Recently, the Pacific Seafood Processors Association weighed in on the Pebble project. The hypocrisy of this action motivates me to put pen to paper.
Of the 10 member companies belonging to the PSPA seven are owned by Japanese corporations and one by the third largest private company in Canada. Two are American companies. While this multinational corporate ownership does not bother me, I do take issue with its position against this project.
The following is a closer look at the corporations taking a stand against the opportunity for the Pebble project to go through the state permitting process.
Maruha Nichiro owns four of the 10 member companies (Alyeska Seafoods, Golden Alaska, Peter Pan Seafoods and Westward Seafoods). Their 121 subsidiaries invest in fish-farming, aquaculture, livestock, pet food, medical/health industries as well as wild fish processing in Japan, China, Thailand and the U.S.
Holding two seats (Unisea and Phoenix Processor) is Nippon Suisan Corp. It farms salmon and processes seafood at seven South American locations. Its fish farming, catching, processing, pharmaceutical/health product subsidiaries operate in Thailand, Indonesia, Japan, EU, China, Africa and the U.S.
So far, six of the 10 members of this multinational corporate PSPA group partake in fish farming, the bane of Wild Alaska Salmon, the antithesis of the natural, wild, self-proclaimed "last great wild salmon fishery on Earth" located in Bristol Bay, the very reason we pay to label our salmon Wild Alaska Salmon."
The Marubeni Corp., holding the seventh seat, is active in carbon trading, agriculture, fertilizers, apparel, rubber production, pulp production, chemicals, oil and gas trading, liquified natural gas wells and transportation, shale plays, retail, shipping, textiles, insurance, finance, real estate and more in North, Central and South America, Russia, Africa, Middle East, the U.S., Asia, China and more.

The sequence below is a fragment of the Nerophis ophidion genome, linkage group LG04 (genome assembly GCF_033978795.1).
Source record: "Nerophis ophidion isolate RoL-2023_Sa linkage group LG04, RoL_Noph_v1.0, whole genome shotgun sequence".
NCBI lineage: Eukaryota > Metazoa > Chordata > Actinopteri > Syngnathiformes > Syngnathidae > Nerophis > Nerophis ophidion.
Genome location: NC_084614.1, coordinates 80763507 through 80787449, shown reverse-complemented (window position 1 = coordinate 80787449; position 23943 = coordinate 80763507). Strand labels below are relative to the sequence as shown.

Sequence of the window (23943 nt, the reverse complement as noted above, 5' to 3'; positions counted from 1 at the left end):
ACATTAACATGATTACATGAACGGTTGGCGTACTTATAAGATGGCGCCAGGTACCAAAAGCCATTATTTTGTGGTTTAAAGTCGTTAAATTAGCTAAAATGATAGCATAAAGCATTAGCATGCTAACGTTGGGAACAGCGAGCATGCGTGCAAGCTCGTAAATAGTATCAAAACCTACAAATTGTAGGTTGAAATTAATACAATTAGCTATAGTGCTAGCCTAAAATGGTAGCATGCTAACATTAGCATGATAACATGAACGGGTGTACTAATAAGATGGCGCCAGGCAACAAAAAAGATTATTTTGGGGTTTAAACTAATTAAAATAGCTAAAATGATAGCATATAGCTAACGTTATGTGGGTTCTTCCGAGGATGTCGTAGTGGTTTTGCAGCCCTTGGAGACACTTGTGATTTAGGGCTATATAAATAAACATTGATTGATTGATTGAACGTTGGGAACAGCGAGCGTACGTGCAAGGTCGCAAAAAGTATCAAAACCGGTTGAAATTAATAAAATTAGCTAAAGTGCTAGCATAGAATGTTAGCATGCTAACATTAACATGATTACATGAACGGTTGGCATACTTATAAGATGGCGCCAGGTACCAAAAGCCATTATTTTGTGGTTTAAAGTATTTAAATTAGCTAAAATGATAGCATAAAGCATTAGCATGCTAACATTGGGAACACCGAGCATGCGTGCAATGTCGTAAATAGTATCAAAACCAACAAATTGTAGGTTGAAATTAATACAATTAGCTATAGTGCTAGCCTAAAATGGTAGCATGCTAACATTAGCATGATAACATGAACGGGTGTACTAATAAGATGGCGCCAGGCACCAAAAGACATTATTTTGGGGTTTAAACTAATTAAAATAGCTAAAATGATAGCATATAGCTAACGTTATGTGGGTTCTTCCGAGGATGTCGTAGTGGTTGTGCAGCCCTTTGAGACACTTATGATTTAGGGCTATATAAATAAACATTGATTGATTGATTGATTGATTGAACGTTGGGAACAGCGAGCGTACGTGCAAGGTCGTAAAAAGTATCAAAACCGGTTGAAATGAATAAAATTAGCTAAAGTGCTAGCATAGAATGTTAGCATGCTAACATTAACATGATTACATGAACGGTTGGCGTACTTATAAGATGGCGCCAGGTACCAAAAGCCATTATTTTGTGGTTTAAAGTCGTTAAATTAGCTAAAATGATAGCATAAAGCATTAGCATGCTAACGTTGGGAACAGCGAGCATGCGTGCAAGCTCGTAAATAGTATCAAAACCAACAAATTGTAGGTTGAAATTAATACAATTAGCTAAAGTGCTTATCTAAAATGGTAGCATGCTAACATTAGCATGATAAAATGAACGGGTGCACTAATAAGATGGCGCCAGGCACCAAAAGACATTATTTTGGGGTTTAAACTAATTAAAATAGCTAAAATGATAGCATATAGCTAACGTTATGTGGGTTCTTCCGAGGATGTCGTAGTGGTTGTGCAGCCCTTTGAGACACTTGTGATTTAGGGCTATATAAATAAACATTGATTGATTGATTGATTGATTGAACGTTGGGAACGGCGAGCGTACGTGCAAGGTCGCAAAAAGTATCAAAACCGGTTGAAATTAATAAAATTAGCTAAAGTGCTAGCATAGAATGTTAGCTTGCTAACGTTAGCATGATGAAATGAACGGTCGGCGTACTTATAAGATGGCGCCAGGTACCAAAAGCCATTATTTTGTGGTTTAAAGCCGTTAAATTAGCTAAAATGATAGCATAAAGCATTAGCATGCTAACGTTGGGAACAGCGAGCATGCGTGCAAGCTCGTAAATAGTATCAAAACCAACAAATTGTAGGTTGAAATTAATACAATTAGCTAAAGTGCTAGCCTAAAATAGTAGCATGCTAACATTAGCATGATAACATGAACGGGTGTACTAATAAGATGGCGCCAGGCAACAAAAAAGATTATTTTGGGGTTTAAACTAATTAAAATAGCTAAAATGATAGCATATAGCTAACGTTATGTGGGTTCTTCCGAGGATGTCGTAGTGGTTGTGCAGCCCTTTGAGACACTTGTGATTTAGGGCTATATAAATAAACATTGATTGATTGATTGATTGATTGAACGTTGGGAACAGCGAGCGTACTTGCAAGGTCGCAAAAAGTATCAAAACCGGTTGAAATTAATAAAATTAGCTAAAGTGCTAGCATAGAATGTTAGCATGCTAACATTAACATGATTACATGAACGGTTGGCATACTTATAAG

Marubeni is also active in copper, coal, iron and steel extraction and smelting. Heavy investment in copper and coal mining in Chile and Australia highlights investment targets. As its metal and mineral 2011 initiative website states, "Our intent here is to increase opportunities for the division to acquire mining interests." There is nothing wrong with that goal, as far as I am concerned.
Troubling is that Marubeni has a stake in copper mining on the Fraser River in British Columbia. You know the Fraser, the "last great salmon and sturgeon fishing watershed left on the planet." Marubeni has a financial interest in copper mining near a fishery that figures into the Pacific Salmon Treaty negotiations. The Pacific Salmon Treaty dictates how many fish my constituents are allowed to catch each season.
Finally, the third-largest privately held corporation in the nation of Canada. I could not actually find Alaska General Seafoods on its website. Its holdings include auto dealers, grocery stores, magazine distribution networks and financial services. The corporation owns 27 radio stations, three TV stations, the rights to the Guinness book of world records and Ripley's Believe it or Not.
Ripley's could feature the Jim Pattison group when it comes to resource development assets. Aside from its interests in plastics and the aluminum industry, it seems most proud of its mining and forestry subsidiaries.
As a coal exporter it moved a company record volume in 2010. Its handling and transfer facilities for the mining industry include the largest dry-bulk loading facility on the west coast of North, Central or South America. Recent investments in these mining specific export terminals shows its dedication to the mining industry.
In addition, its Canfor Pulp Co. is the largest pulp company in North America. It has a production capacity of 4.8 billion board feet a year, all from British Columbia.
Is it possible that the first two corporations with 60 percent of the membership of the PSPA tout the natural wild salmon of Alaska on one hand and farm salmon in Chile behind their back on the other? Could the other two aforementioned multinational corporations be simply killing an Alaska mining project to protect their own mining interests?
It could be happening. As Ripley would say, Believe It or Not!
Rep. Kyle Johansen, R-Ketchikan, has served in the state House of Representatives since 2007.
By REP. KYLE JOHANSEN